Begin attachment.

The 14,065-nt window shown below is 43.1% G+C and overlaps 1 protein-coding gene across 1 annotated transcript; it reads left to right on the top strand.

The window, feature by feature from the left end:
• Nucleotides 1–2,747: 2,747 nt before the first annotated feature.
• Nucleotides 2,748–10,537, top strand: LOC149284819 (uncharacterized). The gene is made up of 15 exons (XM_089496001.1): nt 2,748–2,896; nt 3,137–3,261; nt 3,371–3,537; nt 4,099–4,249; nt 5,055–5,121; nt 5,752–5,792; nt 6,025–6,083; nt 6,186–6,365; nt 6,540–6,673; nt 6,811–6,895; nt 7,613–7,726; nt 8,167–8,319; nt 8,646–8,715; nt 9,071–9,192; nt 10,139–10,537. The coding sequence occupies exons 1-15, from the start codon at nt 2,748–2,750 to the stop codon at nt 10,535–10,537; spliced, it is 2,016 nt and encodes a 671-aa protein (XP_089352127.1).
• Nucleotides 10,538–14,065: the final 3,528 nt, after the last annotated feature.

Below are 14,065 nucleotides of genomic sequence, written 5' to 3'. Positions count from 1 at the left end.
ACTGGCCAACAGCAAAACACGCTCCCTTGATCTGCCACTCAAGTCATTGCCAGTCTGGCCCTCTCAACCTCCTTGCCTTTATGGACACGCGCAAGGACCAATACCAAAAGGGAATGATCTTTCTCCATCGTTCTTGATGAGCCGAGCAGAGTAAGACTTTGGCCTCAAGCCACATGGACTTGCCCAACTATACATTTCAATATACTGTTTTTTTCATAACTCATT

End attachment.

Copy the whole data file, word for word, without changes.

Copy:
The 14,065-nt window shown below is 43.1% G+C and overlaps 1 protein-coding gene across 1 annotated transcript; it reads left to right on the top strand.

The window, feature by feature from the left end:
• Nucleotides 1–2,747: 2,747 nt before the first annotated feature.
• Nucleotides 2,748–10,537, top strand: LOC149284819 (uncharacterized). The gene is made up of 15 exons (XM_089496001.1): nt 2,748–2,896; nt 3,137–3,261; nt 3,371–3,537; nt 4,099–4,249; nt 5,055–5,121; nt 5,752–5,792; nt 6,025–6,083; nt 6,186–6,365; nt 6,540–6,673; nt 6,811–6,895; nt 7,613–7,726; nt 8,167–8,319; nt 8,646–8,715; nt 9,071–9,192; nt 10,139–10,537. The coding sequence occupies exons 1-15, from the start codon at nt 2,748–2,750 to the stop codon at nt 10,535–10,537; spliced, it is 2,016 nt and encodes a 671-aa protein (XP_089352127.1).
• Nucleotides 10,538–14,065: the final 3,528 nt, after the last annotated feature.

Below are 14,065 nucleotides of genomic sequence, written 5' to 3'. Positions count from 1 at the left end.
ACTGGCCAACAGCAAAACACGCTCCCTTGATCTGCCACTCAAGTCATTGCCAGTCTGGCCCTCTCAACCTCCTTGCCTTTATGGACACGCGCAAGGACCAATACCAAAAGGGAATGATCTTTCTCCATCGTTCTTGATGAGCCGAGCAGAGTAAGACTTTGGCCTCAAGCCACATGGACTTGCCCAACTATACATTTCAATATACTGTTTTTTTCATAACTCATT